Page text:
that’s what food is at the beginning of
many of the problems we face food is the solution to many of those
problems so I’m not gonna keep going because
I don’t know how much they didn’t even
give me time and I don’t know but I’m
gonna show you one part of the work I’ve
done of the learnings of many my my
first job was a Jaleo in Washington seven
‘funny 1993 and for me was almost a
blessing that they had that was my second
time I came to America first time I
was in the Spanish Navy first time I
saw hunger proudly Abidjan Ivory Coast and
the favelas in Rio de Janeiro Brazil
where I came from you know my father my
mother at the end of the month usually
was very empty our refrigerator but my mother
always knew what to do with the
leftover chicken and the leftover 2 X
left I shall make croquettas and I will
bury happy that they had a lot of
money because those Pro killers were
damn also like when she gave me fish at
the beginning of the month of an I
don’t want fish I won’t croquettas
creativity helps sometimes in these moments
and that’s not creativity but
knowledge about how to feed their family I
was with nothing my mom was that type of woman
she was a nurse my father was a nurse I
always went to hospitals because I saw
them my father will work in the night
shift my mother in the morning shift so
the hospital was the place of
changing kids they will drop us at night in
the morning and so I saw hospitals
as a beautiful place where nurses and doctors will go the extra
mile always beyond their duties for
me was a surprise when I moved to DC that
great when when the restaurant was
across this building probably none of you
has visited and is a building red
brick building and says the missing
soldiers office right on 7th and E the
mill missing soldiers office was this
place that is amazing woman that is
very much an example that in my
professional woman fit the world we always talk
about Male chef like me that were so cool
well let me tell you the truth this
planet is fed by woman then 7 billion people
we are in this planet it wasn’t for woman
wouldn’t be eating but then if we go to
other parts is so many woman that
they’ve done so much this journalist has been following me all day and now it
is this canal I’m about to tell him
please leave me alone is all the journalist
from Spain of the Sports Diaries we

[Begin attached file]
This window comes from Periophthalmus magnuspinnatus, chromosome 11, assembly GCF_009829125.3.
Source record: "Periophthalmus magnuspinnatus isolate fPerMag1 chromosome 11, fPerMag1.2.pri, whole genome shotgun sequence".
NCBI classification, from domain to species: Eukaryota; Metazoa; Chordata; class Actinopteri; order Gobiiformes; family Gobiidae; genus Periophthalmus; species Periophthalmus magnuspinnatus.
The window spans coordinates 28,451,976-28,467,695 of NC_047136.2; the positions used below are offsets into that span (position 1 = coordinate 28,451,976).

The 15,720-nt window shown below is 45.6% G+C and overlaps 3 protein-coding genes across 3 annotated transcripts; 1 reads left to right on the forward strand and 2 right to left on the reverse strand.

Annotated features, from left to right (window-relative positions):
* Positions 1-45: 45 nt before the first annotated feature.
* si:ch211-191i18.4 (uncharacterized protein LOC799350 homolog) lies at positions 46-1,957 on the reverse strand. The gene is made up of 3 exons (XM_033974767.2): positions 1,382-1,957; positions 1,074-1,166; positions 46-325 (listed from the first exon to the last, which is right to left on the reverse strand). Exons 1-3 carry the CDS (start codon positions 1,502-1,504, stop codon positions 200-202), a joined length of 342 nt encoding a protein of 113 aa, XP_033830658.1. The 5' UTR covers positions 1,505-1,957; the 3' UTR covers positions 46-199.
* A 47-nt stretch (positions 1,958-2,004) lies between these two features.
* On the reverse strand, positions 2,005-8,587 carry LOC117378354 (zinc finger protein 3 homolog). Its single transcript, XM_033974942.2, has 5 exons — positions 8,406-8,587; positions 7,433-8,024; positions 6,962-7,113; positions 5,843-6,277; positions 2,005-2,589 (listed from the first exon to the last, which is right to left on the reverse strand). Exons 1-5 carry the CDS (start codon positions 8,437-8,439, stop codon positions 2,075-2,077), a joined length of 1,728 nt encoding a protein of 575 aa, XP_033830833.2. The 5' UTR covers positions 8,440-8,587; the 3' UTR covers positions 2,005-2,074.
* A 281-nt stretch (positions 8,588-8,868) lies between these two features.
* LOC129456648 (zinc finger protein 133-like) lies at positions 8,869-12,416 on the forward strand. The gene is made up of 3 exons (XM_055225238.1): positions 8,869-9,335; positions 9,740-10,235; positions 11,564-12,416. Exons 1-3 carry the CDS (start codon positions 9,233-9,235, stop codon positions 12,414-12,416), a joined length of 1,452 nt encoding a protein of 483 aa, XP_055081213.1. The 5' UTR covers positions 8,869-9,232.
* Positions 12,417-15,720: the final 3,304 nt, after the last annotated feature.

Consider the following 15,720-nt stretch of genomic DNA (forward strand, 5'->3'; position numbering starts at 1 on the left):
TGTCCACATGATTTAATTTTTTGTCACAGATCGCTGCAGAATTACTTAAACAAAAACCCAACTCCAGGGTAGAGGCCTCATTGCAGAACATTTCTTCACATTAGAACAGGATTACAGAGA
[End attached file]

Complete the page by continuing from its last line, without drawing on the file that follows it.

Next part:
have like seven sports I they wanna talk
to me about what I did yesterday at
the baseball stadium why is this
sport journalist calling me I’m sorry
there are deep in your bad day they
are closing for two nights and oh my
god sorry a little go back so that
be seized all his office is worth Clara
Barton hard her main office and Clara
Barton as you know she was taking care of
entire network to take care of the
wounded during the Civil War one did the
both sides and to me was amazing that
this woman almost with nothing only
with an idea was able to create such a
powerful Network me I thought it might
like my mom and my dad took care of
people look at that woman what she was able
to create thanks to her the Red
Cross was created my father loved to cook
he’s the one that really got me so I thought man if a woman like
this was able to create this amazing organization to take care of the
of the wounded why cooks like me which
cannot be really also in moments in
emergencies trying to take care of the
hungry and that’s why what central kitchen
was created and all right so what
central kitchen was creating after the earthquake in Haiti when that
happens I I landed I went there a few
weeks after but the city was very much like
this and I began cooking in some of the
of the shelters are you gonna do it do
I do it you do it doesn’t seem I don’t
know how it works the instructions are in
English and I began going and that’s
what we began doing how food can be an
agent of change and we begun doing
programs in Haiti why Haiti because they
thought if we can make something happen in
Haiti we’re gonna make something
happen anywhere so we began doing some programs
this is a school in a place called Palma
stampy in the middle of nowhere so was
a Spanish in year that I was
working where with them after the earthquake
and I like very much for the works we
began doing our own projects with them
they will do they will build the
school to do education we will build the
kitchen and the dining room to provide meals
thanks to that we were able to increase
300% the kids enrolment in that
school in the middle of nowhere was no houses
in that community but we will have
hundred twenty children I never know
where it came from and now I know where
they come from but these amazing these
communities how when you give them a place
to succeed for them is use what
they want people don’t want our pity
people are always want our respect and this
is a way to give them respect we were not running the
operation they were running it with our help we began bringing clean cooking
today’s three billion people I’m not
gonna get into it right now but that they
still cook with fossil fuels we have
three billion people today that cook
like humankind was cooking a quarter
million years ago for them none of we
complained that sometimes we don’t have
enough we go to our hotel and we don’t
have hot water and we are like you call
them like why I don’t have hot water and
you have people that sometimes don’t even
have the fuel to cook the food for